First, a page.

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Comparative Essay: Setting in ‘A Streetcar Named Desire’ and ‘Hedda Gabler’

Setting can often reflect the underlying ideas in a play. In the light of this statement, consider the importance and use of setting in ‘Hedda Gabler’ and ‘A Streetcar named Desire’

With all its different uses, the setting is essential in revealing the imprisonment of protagonists and the values of a society in ‘Hedda Gabler’ by Henrik Ibsen and ‘A Streetcar named Desire’ by Tennessee Williams. Both playwrights employ setting in their plays to help reveal underlying ideas, giving the audience an insight into their respective society and the playwright’s purpose of showing how societies are responsible for imprisoning their own people. In addition, Williams displays the fortes and the flaws in 1940s New Orleans with his selection of settings.

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The setting in ‘A Streetcar named Desire’ reveals New Orleans’ carefree and come-and-go attitude. However, the setting also surfaces the city’s lack of compassion. Ibsen uses the setting to display the entrapment enforced on the protagonist. The constant images of imprisonment, such as the window, are a constant but subtle reminder to the audience that Hedda Gabler is imprisoned by her 19th Norwegian, sexist and propriety orientated society, to which she can have no input to decide her future. The setting used by both playwrights is essential in revealing the imprisonment of their protagonists, the values of a society in their respective plays as the set reveals the context of the play.

Tennessee Williams uses his set in A Streetcar Named Desire to show the incongruity of Blanche in 1940s New Orleans, ultimately displaying how she does not belong there. The scene preceding Blanche’s entrance includes Stanley in his ‘blue denim work clothes’ carrying a ‘red-stained meat package’ from the butcher. This reflects the appearance of the setting; a poor area of New Orleans, ‘weathered grey’ buildings with ‘faded white stairs’ complemented by a ‘brown river’ flowing nearby. However, the entrance of Blanche is inconsistent with this set as she is dressed in a ‘white suit with a fluffy bodice, a ‘pearl necklace’ and carrying a ‘valise’. She is literally incongruous with the setting’. Even her name, Blanche, which suggests purity and cleanliness, doesn’t match the setting.

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The audience has an instant response in this first scene; Blanche is obviously not appropriate to New Orleans in the 1940s as she instantly contrasts with everything that is going on around her. Blanche’s first reactions give testament to the audience’s impressions as he is shocked by the house that her sister, Stella, lives in and has to ‘wearily refers to the slip of paper’ to make sure she’s at the right house. This shows that she is not used to this setting at all. As soon as she steps onto the set, Blanche is imprisoned by it. The ‘New America’ presented by the set is a jail for Blanche as she has no idea how things work and how to interact with women, particularly men. It seems that it is a constant barrier for her, and she has nowhere to take refuge but her own mind where she speaks ‘faintly to herself.’ It is a recipe for tragedy. Williams has used his set in scene one to introduce the incarceration that Blanche experiences from the carefree and the come-and-go attitudes in New Orleans, which continue until the end of the play.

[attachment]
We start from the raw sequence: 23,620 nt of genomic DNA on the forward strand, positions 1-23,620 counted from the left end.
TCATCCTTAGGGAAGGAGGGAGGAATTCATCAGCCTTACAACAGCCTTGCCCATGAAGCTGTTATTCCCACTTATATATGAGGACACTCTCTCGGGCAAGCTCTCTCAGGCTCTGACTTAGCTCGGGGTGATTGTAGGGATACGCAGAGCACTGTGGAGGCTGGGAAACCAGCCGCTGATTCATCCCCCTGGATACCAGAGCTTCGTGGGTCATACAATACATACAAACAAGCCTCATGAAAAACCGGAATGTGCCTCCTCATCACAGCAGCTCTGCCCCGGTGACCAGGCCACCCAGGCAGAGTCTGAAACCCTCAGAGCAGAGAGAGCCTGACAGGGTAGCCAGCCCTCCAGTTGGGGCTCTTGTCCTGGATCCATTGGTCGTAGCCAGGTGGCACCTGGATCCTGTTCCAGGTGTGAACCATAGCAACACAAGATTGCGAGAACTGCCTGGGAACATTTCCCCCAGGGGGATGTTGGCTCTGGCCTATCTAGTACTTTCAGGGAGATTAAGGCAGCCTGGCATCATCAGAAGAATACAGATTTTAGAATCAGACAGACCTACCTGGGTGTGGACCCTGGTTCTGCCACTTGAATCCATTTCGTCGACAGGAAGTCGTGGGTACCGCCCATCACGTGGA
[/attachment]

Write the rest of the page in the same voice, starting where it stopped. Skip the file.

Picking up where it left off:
However, Ibsen presents the protagonist’s entrapment, Hedda, in a different way; the proprietary orientated society and setting that she lives in. Hedda Gabler is set in a 19th Norwegian society that is proprietarily orientated, in that it values money, social status and is very traditional. Most of all, women are subjugated. This setting is essential in revealing Hedda’s captivity in her society as it puts what she says and interacts within context, allowing the audience to understand the gravity of her tragic situation. As Hedda and John Brack are talking, Hedda becomes very bitter about her obviously dull life. Brack starts to frustrate her with his hopeful and wishful thinking about her future, to which she eventually replies while standing ‘over by the glass door’ and ‘looking out’; ‘I’ve only got a gift for one thing in the world…….. For boring myself to death. She realizes that she has only two purposes; to marry and to have children.